One of the things that Jo Ann and I began a while back, though not yet finished, is basically an "heraldic survey" of downtown Dallas, Texas, not too far from where we live. Well, that description may not be entirely accurate. I’m doing an heraldic survey; she’s photographing art and architecture, with occasional shots of heraldry. But we’ve been doing it together, which is a good thing, for us and as it should be for any married couple.
One of the things I’ve noticed in doing this survey is that, despite the relative dearth of heraldry in this country, and especially as compared with many similarly-sized cities in Europe, there actually is a fair amount of heraldic decoration that can be found here in Dallas. Now, admittedly, the single largest portion of decoration on buildings that might be considered to be heraldic is blank escutcheons. Blank shields, blank ovals, blank cartouches. Great places to actually place heraldry, completely blank. Sometimes heavily decorated around the sides, but with the center, the shield, blank.
Still, there are some decent coats of arms to be found. And today I thought I’d share one of my favorites. The accompanying photo is from above the front entrance of the Magnolia Building at 1401 Commerce Street. The building is actually best known for the large, formerly revolving, neon-lit sign of the red flying Pegasus which has been on its roof since being erected there in 1934. (It was rebuilt in 1999.) The building used to be the headquarters for the Magnolia Petroleum Company, later Socony (Standard Oil of New York), and finally Mobil Oil (now part of Exxon-Mobil) which still uses the red Pegasus as its logo. It is now the 330-room Magnolia Hotel.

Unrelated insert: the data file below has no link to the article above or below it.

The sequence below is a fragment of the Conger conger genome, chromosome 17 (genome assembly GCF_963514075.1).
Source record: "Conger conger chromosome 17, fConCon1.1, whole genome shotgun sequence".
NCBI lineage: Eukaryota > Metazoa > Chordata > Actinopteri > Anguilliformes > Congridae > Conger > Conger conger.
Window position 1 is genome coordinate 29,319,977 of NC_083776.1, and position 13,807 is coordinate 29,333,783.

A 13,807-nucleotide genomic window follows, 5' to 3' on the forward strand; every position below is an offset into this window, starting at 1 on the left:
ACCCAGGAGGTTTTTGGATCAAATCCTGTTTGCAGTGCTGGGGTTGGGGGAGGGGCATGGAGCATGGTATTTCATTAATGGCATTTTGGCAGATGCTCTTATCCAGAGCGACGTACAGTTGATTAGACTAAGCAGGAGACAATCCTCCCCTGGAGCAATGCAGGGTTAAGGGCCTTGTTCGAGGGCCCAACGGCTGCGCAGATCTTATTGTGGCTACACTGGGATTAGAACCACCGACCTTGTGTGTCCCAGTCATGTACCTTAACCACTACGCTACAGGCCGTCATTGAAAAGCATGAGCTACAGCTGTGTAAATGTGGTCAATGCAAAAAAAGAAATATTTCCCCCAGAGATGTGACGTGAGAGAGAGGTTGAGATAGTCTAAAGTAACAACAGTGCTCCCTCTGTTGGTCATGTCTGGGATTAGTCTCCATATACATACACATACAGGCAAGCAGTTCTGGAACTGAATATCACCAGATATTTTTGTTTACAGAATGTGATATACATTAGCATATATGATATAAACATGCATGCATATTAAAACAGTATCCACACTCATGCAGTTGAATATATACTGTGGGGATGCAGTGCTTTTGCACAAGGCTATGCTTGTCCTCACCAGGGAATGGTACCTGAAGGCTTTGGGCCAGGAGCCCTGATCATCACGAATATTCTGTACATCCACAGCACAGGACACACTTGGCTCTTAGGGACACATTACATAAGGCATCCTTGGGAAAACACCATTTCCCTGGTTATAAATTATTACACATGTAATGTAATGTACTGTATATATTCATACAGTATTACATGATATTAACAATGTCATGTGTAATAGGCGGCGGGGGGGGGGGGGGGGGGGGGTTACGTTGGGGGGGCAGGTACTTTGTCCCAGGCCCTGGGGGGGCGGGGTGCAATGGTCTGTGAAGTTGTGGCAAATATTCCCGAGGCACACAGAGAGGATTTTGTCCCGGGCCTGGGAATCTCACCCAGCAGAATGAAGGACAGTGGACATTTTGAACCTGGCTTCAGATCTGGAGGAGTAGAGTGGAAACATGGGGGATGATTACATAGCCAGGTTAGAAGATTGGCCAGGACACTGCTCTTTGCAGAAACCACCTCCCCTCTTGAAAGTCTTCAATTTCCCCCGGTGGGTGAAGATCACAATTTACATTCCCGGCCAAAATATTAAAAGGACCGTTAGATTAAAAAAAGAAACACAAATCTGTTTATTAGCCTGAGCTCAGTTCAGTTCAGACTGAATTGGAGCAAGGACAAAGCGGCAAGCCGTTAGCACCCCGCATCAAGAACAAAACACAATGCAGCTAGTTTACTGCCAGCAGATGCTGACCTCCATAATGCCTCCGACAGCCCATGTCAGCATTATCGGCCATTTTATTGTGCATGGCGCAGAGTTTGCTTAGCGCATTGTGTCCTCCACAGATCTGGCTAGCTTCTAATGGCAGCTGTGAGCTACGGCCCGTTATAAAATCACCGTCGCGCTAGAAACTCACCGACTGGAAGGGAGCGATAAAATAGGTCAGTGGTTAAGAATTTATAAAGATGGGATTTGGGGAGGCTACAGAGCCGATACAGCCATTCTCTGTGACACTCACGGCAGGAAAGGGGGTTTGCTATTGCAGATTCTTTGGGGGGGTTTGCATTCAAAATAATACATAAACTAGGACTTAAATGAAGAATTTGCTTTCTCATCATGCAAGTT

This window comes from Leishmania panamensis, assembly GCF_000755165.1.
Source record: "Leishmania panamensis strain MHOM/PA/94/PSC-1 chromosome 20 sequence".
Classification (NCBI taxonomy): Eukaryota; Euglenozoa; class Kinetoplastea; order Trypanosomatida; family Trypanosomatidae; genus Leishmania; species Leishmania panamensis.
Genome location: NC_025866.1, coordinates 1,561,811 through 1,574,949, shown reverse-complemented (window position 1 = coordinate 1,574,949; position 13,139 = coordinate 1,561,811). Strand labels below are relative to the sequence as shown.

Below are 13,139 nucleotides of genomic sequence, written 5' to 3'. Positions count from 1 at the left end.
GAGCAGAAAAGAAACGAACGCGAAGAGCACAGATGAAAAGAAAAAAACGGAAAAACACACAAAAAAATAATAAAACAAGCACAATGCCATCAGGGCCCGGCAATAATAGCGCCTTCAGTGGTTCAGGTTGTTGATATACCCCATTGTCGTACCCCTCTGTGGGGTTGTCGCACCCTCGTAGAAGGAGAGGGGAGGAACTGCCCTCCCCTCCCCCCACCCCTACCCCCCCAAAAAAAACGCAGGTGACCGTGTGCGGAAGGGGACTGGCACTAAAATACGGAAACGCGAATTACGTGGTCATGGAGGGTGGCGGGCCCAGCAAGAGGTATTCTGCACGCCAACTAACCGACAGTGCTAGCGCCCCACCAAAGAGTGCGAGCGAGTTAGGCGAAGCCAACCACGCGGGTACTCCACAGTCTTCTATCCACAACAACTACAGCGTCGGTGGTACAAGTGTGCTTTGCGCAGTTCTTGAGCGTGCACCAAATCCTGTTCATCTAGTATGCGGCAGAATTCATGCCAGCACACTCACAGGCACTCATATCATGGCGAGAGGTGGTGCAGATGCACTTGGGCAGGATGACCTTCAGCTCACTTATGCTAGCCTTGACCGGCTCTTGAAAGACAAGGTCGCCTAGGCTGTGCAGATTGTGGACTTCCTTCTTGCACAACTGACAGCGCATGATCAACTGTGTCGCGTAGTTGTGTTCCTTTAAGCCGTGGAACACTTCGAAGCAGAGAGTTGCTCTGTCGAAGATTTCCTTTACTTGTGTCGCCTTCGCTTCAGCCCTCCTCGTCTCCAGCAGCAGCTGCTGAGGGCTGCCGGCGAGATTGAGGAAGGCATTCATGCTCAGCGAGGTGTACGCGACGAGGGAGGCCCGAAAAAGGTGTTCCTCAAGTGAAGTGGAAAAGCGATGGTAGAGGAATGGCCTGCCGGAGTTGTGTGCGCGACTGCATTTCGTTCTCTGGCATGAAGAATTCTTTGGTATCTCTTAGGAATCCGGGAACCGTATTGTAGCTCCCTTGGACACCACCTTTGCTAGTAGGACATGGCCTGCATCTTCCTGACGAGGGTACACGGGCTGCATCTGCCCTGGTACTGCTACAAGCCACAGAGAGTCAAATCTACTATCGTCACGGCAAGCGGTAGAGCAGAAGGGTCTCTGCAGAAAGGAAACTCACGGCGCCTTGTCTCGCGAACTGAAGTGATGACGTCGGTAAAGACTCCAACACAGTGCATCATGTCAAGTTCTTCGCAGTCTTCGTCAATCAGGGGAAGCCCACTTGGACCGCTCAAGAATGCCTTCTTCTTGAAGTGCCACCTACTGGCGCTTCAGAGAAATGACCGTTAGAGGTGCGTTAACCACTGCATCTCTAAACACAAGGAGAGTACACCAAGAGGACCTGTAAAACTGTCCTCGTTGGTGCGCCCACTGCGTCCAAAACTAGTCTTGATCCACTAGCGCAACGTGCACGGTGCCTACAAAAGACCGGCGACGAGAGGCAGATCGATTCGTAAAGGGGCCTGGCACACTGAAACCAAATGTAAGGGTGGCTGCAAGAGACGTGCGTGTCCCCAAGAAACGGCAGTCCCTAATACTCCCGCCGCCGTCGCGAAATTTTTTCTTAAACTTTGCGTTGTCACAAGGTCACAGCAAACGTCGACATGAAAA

But I digress. Over the Commerce Street entrance to the building is this really great carving with, as its centerpiece, one of the nicest bits of canting arms (that is, arms that are a pictorial pun or allusion to the name) I think I have seen. (Now, these are probably not "real" arms, in that I doubt very much that they have been registered or granted by any heraldic authority, but this is the United States after all, and self-assumption of arms is as legitimate here as any other method of obtaining a coat of arms.) The arms are extremely simple, and are, of course, "a branch of magnolia" with a single flower at the tip. Magnolia trees grow well in this part of the country; I had one in the front yard of my last house. They grow very large flowers whose scent, when they are in full bloom, can be smelled a good city block away.
I have no idea of the tinctures, of course, as there is neither tricking nor hatching to guide one in determining what the colors should be. And yet, certainly, I should be able to speculate as well as anyone else as to what the tinctures ought to be. Given that the branch itself is probably meant to be "proper", that is to say, brown stem and green leaves, and that magnolia blossoms are white, the presumed blazon (if it were to be tinctured at all, which may not be what the designer had in mind) would be: Or, a branch of magnolia blossomed at the tip proper. But tinctured or not, isn’t that a great bit of canting heraldry?
1920s Fashion Exhibit - the rest
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